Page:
After simulation, detailed code coverage reports can be generated. ModelSim and other commercial simulators have built-in coverage viewing, analysis, and reporting capabilities. Reports may include:
- Statement coverage – % of statements executed
- Branch coverage – % of conditional branches tested
- Expression coverage – % of operand expressions evaluated
- FSM coverage – % of state transitions exercised
The reports quantify how thoroughly the stimulus vectors have exercised the firmware code. Engineers can analyze the reports to find untouched areas of code that may require additional test cases.
6. Improving Stimulus to Increase Coverage
Looking at code coverage reports, the stimulus testbenches can be improved to increase coverage. Additional tests can be added to exercise untested parts of the code. Randomization can be tuned to better cover corner cases. The goal is to incrementally increase code coverage by enhancing the simulation-based verification environment and testbenches.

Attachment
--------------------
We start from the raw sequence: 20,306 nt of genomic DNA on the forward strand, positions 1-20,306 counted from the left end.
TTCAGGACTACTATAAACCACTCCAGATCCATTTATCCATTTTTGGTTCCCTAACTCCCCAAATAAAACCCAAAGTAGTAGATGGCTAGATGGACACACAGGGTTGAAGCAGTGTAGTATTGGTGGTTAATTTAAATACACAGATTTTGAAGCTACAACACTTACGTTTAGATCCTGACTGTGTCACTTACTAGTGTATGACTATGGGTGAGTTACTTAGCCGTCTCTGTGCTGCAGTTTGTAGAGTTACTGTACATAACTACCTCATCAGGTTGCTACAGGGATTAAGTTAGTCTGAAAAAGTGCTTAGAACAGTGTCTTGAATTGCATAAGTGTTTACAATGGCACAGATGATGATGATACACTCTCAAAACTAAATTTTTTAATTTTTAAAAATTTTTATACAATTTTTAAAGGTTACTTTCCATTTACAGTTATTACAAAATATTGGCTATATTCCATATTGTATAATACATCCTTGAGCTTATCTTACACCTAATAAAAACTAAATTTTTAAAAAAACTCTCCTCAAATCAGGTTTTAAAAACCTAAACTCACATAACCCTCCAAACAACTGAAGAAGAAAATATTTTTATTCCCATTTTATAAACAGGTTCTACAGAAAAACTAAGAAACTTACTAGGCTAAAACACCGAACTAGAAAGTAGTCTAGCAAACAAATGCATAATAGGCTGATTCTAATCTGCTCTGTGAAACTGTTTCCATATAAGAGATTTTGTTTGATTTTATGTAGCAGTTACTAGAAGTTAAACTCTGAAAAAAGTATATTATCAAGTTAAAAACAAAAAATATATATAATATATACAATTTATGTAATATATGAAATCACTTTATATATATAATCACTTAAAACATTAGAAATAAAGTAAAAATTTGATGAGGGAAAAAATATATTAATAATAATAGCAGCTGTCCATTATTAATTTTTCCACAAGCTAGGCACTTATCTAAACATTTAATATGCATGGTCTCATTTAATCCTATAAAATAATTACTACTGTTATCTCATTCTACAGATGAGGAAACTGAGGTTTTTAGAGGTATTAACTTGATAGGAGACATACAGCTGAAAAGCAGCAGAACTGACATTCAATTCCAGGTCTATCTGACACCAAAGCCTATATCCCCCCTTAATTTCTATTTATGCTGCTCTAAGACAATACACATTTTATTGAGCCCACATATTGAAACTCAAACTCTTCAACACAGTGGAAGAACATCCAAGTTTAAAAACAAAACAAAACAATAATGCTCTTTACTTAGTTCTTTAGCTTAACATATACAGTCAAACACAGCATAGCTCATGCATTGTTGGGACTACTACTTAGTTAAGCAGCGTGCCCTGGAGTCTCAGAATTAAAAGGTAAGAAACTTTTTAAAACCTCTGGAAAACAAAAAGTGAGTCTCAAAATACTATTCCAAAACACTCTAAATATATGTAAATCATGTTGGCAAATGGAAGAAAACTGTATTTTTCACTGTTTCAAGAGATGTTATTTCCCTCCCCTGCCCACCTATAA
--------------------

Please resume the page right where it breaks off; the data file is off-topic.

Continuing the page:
7. Automating with Scripting
Checking code coverage requires running many iterative simulations, so the flow is often automated using scripting. Tcl is commonly used to script ModelSim, while Python can automate Synopsys VCS and other simulators. Scripts allow automatically compiling stimulus tests, running batches of simulations, generating coverage reports, and analyzing results.
Key Tools Summary
In summary, the key tools and techniques for checking firmware code coverage in RTL simulation for ARM Cortex-M0/M0+ include:
- Coverage-capable RTL simulators like ModelSim, VCS, Incisive
- Design instrumentation for tracking coverage
- Stimulus testbenches to exercise firmware code
- Automated simulation scripts to run tests
- Coverage reporting to quantify test thoroughness
- Iteratively improving tests to increase coverage
Using these tools and techniques allows thorough RTL simulation-based verification and firmware code coverage analysis during the pre-silicon development phase for ARM Cortex-M0/M0+ processor cores and associated subsystems.